The name Faull first became familiar to me in the 1960s: a new law firm had sprung up, Faull, Best & Knight. The trio was a breakaway from Theodore Goddard: Jeremy Faull - he was frank enough to admit in later years - was the one who asked for his name to be first, and so it came to pass. A decade or so later, the London solicitor turned himself into a Cornish farmer, immersing himself in local politics, and becoming the first Ecology Party County Councillor: Paul Tyler, now a Lib Dem peer, was the vanquished candidate. Retirement from farming gave Jeremy and his family the opportunity to make a more eco-friendly home for themselves over the road, a clever barn conversion, with the most beautiful view from its garden. And then there was the Wadebridge Bookshop, one of a dying breed, which he owned for many years, a great attraction to literary holidaymakers in North Cornwall: Jeremy presided there with quiet enthusiasm, making available to anyone in need his immense stock of knowledge and wise counsel. He truly loved life. Nobody quite matched his combination of sportsman, raconteur, bon viveur and radical thinker. He took the piss brilliantly too.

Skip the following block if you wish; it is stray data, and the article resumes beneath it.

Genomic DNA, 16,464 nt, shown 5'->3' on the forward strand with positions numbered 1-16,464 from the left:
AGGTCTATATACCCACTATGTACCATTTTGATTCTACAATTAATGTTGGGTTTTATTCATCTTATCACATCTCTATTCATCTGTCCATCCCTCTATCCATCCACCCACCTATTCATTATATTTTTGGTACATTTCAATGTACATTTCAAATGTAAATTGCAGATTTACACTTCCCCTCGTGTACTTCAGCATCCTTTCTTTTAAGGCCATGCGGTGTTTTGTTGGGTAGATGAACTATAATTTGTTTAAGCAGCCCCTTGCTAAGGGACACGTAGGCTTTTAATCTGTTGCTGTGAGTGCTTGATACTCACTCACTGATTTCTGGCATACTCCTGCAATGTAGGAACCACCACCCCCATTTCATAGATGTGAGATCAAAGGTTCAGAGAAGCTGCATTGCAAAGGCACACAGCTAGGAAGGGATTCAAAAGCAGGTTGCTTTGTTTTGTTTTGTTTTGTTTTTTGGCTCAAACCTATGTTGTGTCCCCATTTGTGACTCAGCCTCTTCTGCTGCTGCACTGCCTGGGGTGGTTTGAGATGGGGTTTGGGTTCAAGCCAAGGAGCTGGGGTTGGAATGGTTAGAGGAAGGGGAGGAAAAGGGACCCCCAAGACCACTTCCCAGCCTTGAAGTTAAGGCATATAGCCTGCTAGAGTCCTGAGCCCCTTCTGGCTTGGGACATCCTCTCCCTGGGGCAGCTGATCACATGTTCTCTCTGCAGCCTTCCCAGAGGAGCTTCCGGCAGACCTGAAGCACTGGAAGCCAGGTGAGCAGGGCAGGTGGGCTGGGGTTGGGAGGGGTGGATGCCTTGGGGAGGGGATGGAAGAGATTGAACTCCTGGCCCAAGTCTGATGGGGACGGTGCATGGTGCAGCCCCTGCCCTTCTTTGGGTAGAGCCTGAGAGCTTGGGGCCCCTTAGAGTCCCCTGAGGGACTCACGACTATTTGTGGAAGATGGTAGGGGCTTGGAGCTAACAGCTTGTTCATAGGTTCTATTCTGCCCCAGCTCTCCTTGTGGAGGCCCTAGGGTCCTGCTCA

12 months ago, on our South Coast walk together, he was struggling for breath: that struggle intensified throughout this year, and today we heard the very sad news of his death. He, the most encouraging and constant friend anyone could hope to have, will be so very widely missed.